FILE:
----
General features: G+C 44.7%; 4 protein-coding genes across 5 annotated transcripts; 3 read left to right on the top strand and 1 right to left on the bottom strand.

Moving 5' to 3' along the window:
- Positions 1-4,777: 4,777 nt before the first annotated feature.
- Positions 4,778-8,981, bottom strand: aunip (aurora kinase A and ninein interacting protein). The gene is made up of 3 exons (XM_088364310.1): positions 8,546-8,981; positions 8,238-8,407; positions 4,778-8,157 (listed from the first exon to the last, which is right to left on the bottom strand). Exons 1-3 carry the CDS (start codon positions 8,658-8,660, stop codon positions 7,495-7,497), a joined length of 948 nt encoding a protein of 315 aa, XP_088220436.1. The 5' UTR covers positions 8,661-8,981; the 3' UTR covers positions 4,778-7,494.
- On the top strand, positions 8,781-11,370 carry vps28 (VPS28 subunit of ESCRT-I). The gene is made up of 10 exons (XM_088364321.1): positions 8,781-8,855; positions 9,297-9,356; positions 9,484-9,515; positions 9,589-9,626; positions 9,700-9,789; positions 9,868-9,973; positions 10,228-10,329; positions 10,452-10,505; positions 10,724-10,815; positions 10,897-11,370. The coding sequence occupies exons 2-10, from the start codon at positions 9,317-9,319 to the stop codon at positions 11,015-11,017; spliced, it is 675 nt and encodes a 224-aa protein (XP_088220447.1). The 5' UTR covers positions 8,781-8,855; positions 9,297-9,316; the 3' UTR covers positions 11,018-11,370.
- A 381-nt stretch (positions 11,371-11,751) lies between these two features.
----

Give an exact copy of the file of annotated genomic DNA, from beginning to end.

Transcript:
General features: G+C 44.7%; 4 protein-coding genes across 5 annotated transcripts; 3 read left to right on the top strand and 1 right to left on the bottom strand.

Moving 5' to 3' along the window:
- Positions 1-4,777: 4,777 nt before the first annotated feature.
- Positions 4,778-8,981, bottom strand: aunip (aurora kinase A and ninein interacting protein). The gene is made up of 3 exons (XM_088364310.1): positions 8,546-8,981; positions 8,238-8,407; positions 4,778-8,157 (listed from the first exon to the last, which is right to left on the bottom strand). Exons 1-3 carry the CDS (start codon positions 8,658-8,660, stop codon positions 7,495-7,497), a joined length of 948 nt encoding a protein of 315 aa, XP_088220436.1. The 5' UTR covers positions 8,661-8,981; the 3' UTR covers positions 4,778-7,494.
- On the top strand, positions 8,781-11,370 carry vps28 (VPS28 subunit of ESCRT-I). The gene is made up of 10 exons (XM_088364321.1): positions 8,781-8,855; positions 9,297-9,356; positions 9,484-9,515; positions 9,589-9,626; positions 9,700-9,789; positions 9,868-9,973; positions 10,228-10,329; positions 10,452-10,505; positions 10,724-10,815; positions 10,897-11,370. The coding sequence occupies exons 2-10, from the start codon at positions 9,317-9,319 to the stop codon at positions 11,015-11,017; spliced, it is 675 nt and encodes a 224-aa protein (XP_088220447.1). The 5' UTR covers positions 8,781-8,855; positions 9,297-9,316; the 3' UTR covers positions 11,018-11,370.
- A 381-nt stretch (positions 11,371-11,751) lies between these two features.